Gerber said a good portion of the overall increase was due to landlords in Santa Rosa concerned about having future rent increases limited by rent control. Apartment rents in the city this fall rose 10.1 percent from a year earlier, compared to 5.9 percent in Rohnert Park/Cotati and less than 1 percent for Petaluma, according to his study.

In Santa Rosa, he said, landlords with below-market rents “were scrambling to catch up because of the threat of rent control.”

In Gerber’s report, Sonoma Valley this fall saw the largest increase, 11.8 percent. He suggested landlords there raised rents at a greater rate than peersbecause they were charging the smallest amount on a square footage basis of the four areas that he follows in the county.

Some relief anticipated

Looking ahead, Gerber predicted the county will get some relief in the coming year because of an apparent oversupply of new rentals coming on the market in San Francisco, the Peninsula and Silicon Valley. In time, some county residents will move south to take advantage of that housing and landlords will seek more modest rent increases.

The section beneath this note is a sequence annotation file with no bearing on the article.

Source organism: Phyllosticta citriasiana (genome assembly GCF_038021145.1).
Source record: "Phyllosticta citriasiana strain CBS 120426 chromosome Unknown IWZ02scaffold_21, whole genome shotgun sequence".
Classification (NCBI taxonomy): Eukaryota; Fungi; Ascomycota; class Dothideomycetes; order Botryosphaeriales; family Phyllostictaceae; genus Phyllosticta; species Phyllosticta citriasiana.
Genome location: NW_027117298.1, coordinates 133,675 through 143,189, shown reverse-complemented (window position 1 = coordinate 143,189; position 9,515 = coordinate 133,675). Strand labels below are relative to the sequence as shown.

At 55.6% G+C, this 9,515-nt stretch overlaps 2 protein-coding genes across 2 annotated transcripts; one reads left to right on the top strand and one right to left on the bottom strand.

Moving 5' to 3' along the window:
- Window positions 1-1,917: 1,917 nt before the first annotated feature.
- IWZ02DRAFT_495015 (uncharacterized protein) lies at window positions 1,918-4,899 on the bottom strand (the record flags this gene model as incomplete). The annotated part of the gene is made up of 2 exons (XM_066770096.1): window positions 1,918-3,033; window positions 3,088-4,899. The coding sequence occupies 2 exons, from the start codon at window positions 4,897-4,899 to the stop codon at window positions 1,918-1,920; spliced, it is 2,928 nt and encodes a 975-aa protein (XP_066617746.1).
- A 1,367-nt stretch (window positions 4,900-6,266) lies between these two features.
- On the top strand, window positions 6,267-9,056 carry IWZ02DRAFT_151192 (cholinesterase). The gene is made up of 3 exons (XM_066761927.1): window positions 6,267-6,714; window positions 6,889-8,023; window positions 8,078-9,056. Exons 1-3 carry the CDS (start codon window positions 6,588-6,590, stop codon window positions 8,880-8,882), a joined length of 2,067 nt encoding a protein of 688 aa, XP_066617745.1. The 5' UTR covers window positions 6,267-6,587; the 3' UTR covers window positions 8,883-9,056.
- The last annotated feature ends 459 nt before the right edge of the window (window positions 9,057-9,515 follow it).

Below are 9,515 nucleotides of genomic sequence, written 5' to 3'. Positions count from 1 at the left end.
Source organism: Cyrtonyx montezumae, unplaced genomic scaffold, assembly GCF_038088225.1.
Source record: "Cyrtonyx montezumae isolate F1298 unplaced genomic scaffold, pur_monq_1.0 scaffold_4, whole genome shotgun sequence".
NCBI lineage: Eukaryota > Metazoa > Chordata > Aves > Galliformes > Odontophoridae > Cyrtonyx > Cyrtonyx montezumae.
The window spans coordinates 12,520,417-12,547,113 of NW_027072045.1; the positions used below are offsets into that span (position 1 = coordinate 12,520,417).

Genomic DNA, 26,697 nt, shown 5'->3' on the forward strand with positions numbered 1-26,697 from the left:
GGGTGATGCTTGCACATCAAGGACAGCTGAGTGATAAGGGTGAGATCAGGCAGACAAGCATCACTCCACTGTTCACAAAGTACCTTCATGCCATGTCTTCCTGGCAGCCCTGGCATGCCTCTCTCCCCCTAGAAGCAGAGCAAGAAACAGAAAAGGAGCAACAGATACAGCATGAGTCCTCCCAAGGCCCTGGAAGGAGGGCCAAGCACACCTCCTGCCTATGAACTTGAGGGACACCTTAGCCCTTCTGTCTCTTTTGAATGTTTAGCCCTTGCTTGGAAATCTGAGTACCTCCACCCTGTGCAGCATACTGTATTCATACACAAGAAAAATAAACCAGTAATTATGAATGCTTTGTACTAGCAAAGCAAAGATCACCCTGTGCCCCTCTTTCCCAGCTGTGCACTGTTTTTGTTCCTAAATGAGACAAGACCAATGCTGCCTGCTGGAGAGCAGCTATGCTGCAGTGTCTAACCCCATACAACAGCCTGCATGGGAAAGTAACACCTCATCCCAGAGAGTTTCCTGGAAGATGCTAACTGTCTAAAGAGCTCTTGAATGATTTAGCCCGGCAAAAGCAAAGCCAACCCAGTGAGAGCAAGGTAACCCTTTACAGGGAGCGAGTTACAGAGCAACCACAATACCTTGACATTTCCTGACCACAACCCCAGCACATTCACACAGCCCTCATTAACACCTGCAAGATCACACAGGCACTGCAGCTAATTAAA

“The rental market is certainly settling down,” he said.

In the new home market, builders are constructing more units this year, including three separate housing projects in Rohnert Park near Sonoma State University, the start of a new University District neighborhood that one day could hold more than 1,600 housing units.

Even so, in Santa Rosa the increase in homes didn’t amount to “as many as we had hoped,” said Mark Setterland, the city’s chief building official.

From July 1 through Nov. 30, the city issued 70 building permits for new single-family homes. That compares with 47 for the same period last year.